The procedures are also on the Pelican website
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Old 05-31-2013, 10:46 AM   #9
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installed water pump and 160 thermostat today

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What did you use to purge the system of the air bubbles?
the Bentley service manual provides the full coolant replacement procedures, I used these procedures when I did my water pump and low temp thermostat.

its a little long but very effective. My neighbors were probably wondering why i was revving the engine for 5 minutes.

The procedures are also on the Pelican website
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Old 05-31-2013, 02:29 PM   #10
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FWIW, I used the Bently method while I was flushing with distilled water. Then ordered a vacuum system for the final fill. Was much easier and had no worries about air bubbles. For the $100 I seriously recommend one. Particularly if you plan to add a third radiator as I do (just need the front hoses and one more frame bracket) or a flush and fill every couple of years.
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Old 06-01-2013, 03:12 AM   #11
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Originally Posted by JFP in PA View Post
OK, here goes: The thermostat sets the baseline minimum operating temp for the engine; it is the temperature the engine returns to when running at a steady state (road speed air flow across the radiators). Because of the convoluted design of the M96/97 cooling system, particularly the engine passages themselves, these engine's typically run a bit hotter than the temperature at which the thermostat opens. As the result, with the OEM stat opening at 186F, it is not unusual for the engine to run 210-215F at steady state on a fully instrumented 986 (forget what the dash gauge say, they are well known for being both woefully inaccurate and non linear). Because of the cooling system layout, at that temp the engine is actually much hotter in some internal areas, and as the oil is always hotter than the coolant (even though the engine uses a oil to water heat exchanger).

Changing to a 160F stat tends to lower the steady state coolant temp to around 175F, and more critically lowers the oil temps by over 25F, which the oil likes much better (UOA's before and after have shown the oil actually shows better parameters for longer distances between changes with the 160F stat). And on a base car, adding both the 160F stat and the "S" oil cooler (nearly twice the capacity of the base unit) improves the oil life even more. In essence, lowering the coolant and oil temps translates into improved life for both the oil and the engine.

And once and for all, cars with 160F stats do not warm up more slowly; in fact, the tend to warm up more quickly as the warmed coolant starts to flow sooner, not later.
JFP,

Thank you for the explanation.
Have you instrumented the "steady state" temps you're speaking of?
Your explanation contradicts my understanding of the principles of thermo dynamics. If the car runs steady state of 210-215f with with a 186df thermostat it should run the same with 160df thermostat. Both thermostats will be wide open flowing fully. The engine produces the same amount of heat and the cooling system has the same capacity. "Turning the cooling system on sooner" should have no effect on the steady state operating temp.

As to the "once and for all" comment. I'm not talking about water temp,in the radiators, I'm talking about the block. As far as heat in the cabin, I was not aware that the thermostat controlled the flow to the heater core, that is uncommon in most cars. What i am concerned about what is important to engine longevity for cars operating in a 4 season environment, the oil temp. Adding 30df radiator coolant to an engine that has just gotten its recirculating engine coolant 160df is a recipe to slow the warm up to steady state temps... Like adding ice cubes to a pot of water that your trying to boil.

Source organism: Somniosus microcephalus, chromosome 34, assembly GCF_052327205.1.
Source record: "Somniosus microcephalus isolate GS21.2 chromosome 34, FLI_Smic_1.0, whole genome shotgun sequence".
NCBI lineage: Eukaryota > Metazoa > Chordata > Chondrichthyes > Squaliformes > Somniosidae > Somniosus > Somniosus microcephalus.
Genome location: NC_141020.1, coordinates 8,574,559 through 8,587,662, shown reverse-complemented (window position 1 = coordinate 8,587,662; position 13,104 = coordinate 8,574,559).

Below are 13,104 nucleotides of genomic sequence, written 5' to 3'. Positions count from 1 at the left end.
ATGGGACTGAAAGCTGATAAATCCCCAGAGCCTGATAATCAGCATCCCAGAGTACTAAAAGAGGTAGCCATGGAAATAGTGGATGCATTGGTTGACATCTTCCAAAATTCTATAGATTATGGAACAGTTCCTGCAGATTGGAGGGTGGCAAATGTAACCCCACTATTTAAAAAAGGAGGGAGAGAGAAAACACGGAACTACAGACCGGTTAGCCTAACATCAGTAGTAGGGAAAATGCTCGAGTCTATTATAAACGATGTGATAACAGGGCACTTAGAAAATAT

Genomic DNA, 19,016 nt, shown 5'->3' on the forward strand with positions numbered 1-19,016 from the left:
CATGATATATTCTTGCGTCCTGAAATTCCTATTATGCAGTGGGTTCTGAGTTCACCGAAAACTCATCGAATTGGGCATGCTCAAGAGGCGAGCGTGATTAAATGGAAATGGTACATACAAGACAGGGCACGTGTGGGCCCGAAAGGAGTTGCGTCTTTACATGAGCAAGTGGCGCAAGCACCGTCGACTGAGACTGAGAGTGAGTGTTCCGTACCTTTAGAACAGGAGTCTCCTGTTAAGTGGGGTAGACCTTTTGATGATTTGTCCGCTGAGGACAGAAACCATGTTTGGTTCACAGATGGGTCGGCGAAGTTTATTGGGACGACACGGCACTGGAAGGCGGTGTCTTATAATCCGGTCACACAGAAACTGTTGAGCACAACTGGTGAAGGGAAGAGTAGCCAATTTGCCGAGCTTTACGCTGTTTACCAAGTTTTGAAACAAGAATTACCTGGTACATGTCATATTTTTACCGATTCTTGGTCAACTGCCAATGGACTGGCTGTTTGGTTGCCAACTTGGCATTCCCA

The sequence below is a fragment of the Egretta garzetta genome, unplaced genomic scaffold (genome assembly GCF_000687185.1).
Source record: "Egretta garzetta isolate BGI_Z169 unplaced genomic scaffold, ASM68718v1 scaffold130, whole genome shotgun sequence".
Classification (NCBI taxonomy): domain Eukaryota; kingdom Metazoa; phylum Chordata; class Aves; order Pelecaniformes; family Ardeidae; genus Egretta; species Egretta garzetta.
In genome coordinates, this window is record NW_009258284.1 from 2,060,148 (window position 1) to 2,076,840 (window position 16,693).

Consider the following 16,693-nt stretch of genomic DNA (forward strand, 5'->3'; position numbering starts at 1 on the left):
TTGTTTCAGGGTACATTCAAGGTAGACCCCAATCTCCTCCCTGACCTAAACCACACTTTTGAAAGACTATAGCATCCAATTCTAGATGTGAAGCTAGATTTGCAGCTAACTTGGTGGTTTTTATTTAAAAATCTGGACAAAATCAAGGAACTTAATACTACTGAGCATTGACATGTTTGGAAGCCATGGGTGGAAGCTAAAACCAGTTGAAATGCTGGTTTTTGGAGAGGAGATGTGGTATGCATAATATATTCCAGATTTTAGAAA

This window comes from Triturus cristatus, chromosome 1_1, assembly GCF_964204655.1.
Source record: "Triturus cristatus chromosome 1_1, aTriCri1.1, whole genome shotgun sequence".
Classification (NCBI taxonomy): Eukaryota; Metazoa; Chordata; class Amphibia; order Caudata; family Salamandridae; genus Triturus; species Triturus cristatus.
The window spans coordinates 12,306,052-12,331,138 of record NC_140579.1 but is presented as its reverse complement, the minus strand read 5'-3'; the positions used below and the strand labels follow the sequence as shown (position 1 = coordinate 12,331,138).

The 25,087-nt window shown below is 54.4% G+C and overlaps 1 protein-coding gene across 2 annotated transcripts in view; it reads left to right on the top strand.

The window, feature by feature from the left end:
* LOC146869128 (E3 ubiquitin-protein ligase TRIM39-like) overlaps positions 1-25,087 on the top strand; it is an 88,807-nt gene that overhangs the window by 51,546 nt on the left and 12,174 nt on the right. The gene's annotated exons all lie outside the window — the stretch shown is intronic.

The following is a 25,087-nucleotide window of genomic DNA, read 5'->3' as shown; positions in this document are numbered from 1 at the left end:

My contention all along has been that the only thing a low temp thermostat does is slow the time it takes for the engine to get to "steady state" and you've not changed my mind.

Those of you running low temp thermos: What changes are you seeing on your temperature readouts? Notoriously inaccurate or not, the gauge ought to at least be consistent in its inaccuracy (I mean there not made by Smiths or Lucas) and show a lower steady state operating temp if what JFP says is the case...even if the number is wrong.

Last edited by shadrach74; 06-01-2013 at 10:55 AM.
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Old 06-01-2013, 03:17 AM   #12
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FWIW, I used the Bently method while I was flushing with distilled water. Then ordered a vacuum system for the final fill. Was much easier and had no worries about air bubbles. For the $100 I seriously recommend one. Particularly if you plan to add a third radiator as I do (just need the front hoses and one more frame bracket) or a flush and fill every couple of years.
This...^^^

I have one and it makes a huge difference, but you will still need to pull the coolant bleed valve and drive it for a bit.
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Old 06-01-2013, 07:40 AM   #13
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I think the part you are missing is that a thermostat does not just run fully open, it's the device that actually controls your coolant flow and engine temperature. Otherwise, in winter our engines would never get up to operating temperature. If they operated as you state, with the heat input and cooling capacity in equilibrium, the temps. would be all over the place with varying engine load (heat input), and ambient temperature (cooling capacity). If a car wasn't designed with excess cooling capacity, it would overheat any time conditions aren't ideal.
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Old 06-01-2013, 08:38 AM   #14
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This is absolutely right. The thermostat controls the lower temperature of the engine when the radiator cooling capacity is sufficient to keep it there. What I didn't quite appreciate is that the steady state temperature is about 15degs higher than the marked stat temp, which means it is already starting to close at 15-20 deg above marked, and regulating the flow. What no one is pointing out here is that the high temperature of the engine is regulated by the cycling of the cooling fans when the air flow is not sufficient.